Jen Gile always knew she was going to build a career helping people. But the one she built was different from what she originally envisioned.
Gile studied psychology as an undergraduate, and she had started a master’s degree in child psychology when she decided she didn’t want to pursue that path. Looking for a job, she landed a position with a mortgage company.
“It was a room with a bunch of people on phones,” she recalls of that first job in lending. “It was all men except two women who were the top producers. I copied what they did and focused on building relationships.”
That aspect has been a driving force throughout Gile’s 23-year career. She says she draws energy from being around people and joy from helping them buy their homes and seeing how their lives evolve.
“It took me a long time to understand that a mortgage is just the vehicle that gets people in front of me to be able to help them,” Gile says.
Fusing psychology and home loans
Now a top loan officer with Fairway Independent Mortgage Corporation (which owns Home.com), Gile still focuses on building relationships, particularly with homebuyers. And she’s still using her psychology degree.
“The psych degree is very relevant because it’s the biggest financial decision people will ever make,” she says. “You sort of end up being like a therapist and a financial coach.”
The financial coach element comes as naturally as the therapist role, because it’s personal. Gile saw firsthand how homeownership could transform a family’s fortunes.
“I’m only a few generations removed from extreme poverty,” she says.
Both of her parents were teachers by day. Her mom waited tables at night, and her dad worked construction as they saved up to purchase a home. While living in that first home, their equity doubled, Gile recalls.
They used that equity to buy their next home, and then repeated the process to ultimately purchase their dream home.
What’s more, her dad was able to start his own business because of that.
“Our family has been able to change our stars,” she says.
“It doesn’t make sense to try to time the market”
Seeing that, Gile now tries to help others achieve the same in their own families.
Gile encourages prospective homebuyers not to wait, if they’re financially ready to buy a home. As interest rates and home prices rise, waiting could mean missing out on those life-changing benefits.
“If you would have bought a house two years ago, your house would have appreciated 20% or more by now,” she says. “You just can’t find that with any other investment.”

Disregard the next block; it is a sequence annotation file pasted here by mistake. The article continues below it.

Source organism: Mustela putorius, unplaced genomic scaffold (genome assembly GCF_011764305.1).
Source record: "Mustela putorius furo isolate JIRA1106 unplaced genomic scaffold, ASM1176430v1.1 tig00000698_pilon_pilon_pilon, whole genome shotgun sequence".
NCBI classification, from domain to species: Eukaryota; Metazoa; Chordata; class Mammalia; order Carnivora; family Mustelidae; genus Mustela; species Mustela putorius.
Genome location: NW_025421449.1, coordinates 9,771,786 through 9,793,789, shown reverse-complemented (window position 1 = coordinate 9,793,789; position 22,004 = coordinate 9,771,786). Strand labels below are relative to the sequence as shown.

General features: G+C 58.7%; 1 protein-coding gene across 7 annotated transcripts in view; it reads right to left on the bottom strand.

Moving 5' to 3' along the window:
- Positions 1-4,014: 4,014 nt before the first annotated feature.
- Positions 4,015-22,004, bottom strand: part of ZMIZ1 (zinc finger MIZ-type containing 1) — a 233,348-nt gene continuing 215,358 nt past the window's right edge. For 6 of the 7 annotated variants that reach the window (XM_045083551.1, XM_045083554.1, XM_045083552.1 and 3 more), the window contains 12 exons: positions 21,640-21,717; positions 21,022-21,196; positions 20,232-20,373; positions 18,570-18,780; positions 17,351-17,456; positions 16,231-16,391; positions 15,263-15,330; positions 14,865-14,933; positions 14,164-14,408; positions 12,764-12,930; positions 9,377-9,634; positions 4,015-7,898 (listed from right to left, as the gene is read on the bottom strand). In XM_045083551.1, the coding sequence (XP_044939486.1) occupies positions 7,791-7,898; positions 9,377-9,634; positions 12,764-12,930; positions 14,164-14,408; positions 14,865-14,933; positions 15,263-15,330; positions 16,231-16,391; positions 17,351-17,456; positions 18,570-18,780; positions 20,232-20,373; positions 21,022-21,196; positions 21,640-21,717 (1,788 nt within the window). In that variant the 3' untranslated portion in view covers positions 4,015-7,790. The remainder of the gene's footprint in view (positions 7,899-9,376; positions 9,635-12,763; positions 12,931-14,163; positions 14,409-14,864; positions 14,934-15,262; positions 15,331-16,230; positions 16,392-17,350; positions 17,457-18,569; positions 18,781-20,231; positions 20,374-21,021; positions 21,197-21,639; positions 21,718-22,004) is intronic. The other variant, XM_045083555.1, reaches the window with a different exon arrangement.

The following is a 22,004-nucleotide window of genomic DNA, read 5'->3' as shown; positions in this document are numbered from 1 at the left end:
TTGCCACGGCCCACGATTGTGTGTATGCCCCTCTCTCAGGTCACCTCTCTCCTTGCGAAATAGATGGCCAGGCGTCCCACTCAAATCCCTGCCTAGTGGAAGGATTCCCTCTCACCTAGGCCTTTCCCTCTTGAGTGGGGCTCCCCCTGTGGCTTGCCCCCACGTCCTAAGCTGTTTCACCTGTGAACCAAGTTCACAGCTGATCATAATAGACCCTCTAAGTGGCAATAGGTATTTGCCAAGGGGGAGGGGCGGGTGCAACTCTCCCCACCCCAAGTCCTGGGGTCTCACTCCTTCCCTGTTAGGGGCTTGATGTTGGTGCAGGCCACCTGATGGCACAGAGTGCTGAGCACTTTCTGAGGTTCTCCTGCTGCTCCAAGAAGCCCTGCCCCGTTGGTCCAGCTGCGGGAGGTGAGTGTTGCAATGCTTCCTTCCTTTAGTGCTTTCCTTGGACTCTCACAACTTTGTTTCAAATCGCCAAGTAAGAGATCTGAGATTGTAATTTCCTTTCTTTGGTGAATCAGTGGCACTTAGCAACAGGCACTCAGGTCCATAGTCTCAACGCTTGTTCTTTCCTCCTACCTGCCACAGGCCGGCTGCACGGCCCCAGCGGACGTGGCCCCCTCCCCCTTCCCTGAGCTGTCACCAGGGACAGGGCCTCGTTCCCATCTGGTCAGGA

“To wait could put buyers in a situation where their net worth is 20-40% less because of waiting,” she adds.
If interest rates go up in 2022, which experts predict they will, homebuyers could find they can afford less home. Interest rates affect buyers’ debt-to-income ratios (DTI), which is a factor in how much money they can borrow.
“The same house now becomes less affordable next year, and becomes not possible for some buyers,” she says.
“It doesn’t make sense to try to time the market,” she cautions.
It also doesn’t make sense to feel like you have to go it alone.
Gile encourages prospective homebuyers to talk to a lender even before they think they’re ready. If buying a home is on your radar, a loan officer can help you understand what you can afford today and what you may need to do to prepare your finances for a mortgage loan.
“Oftentimes, we can find a way to make the money work,” Gile says. Strategic saving, down payment assistance, and other tips can get you into a home sooner than you think. Gile says she and her team work closely with homebuyers to make sure they’re buying homes they can comfortably afford and which will allow them to build their futures.
She’s passionate about helping other people change their stars through homeownership because she knows the benefits go well beyond the financial.
“There’s a confidence that comes with owning your home,” Gile says. “It changes not only people’s finances but also their self-worth. It pushes people to do other big things.”
Some references sourced within this article have not been prepared by Fairway and are distributed for educational purposes only. The information is not guaranteed to be accurate and may not entirely represent the opinions of Fairway.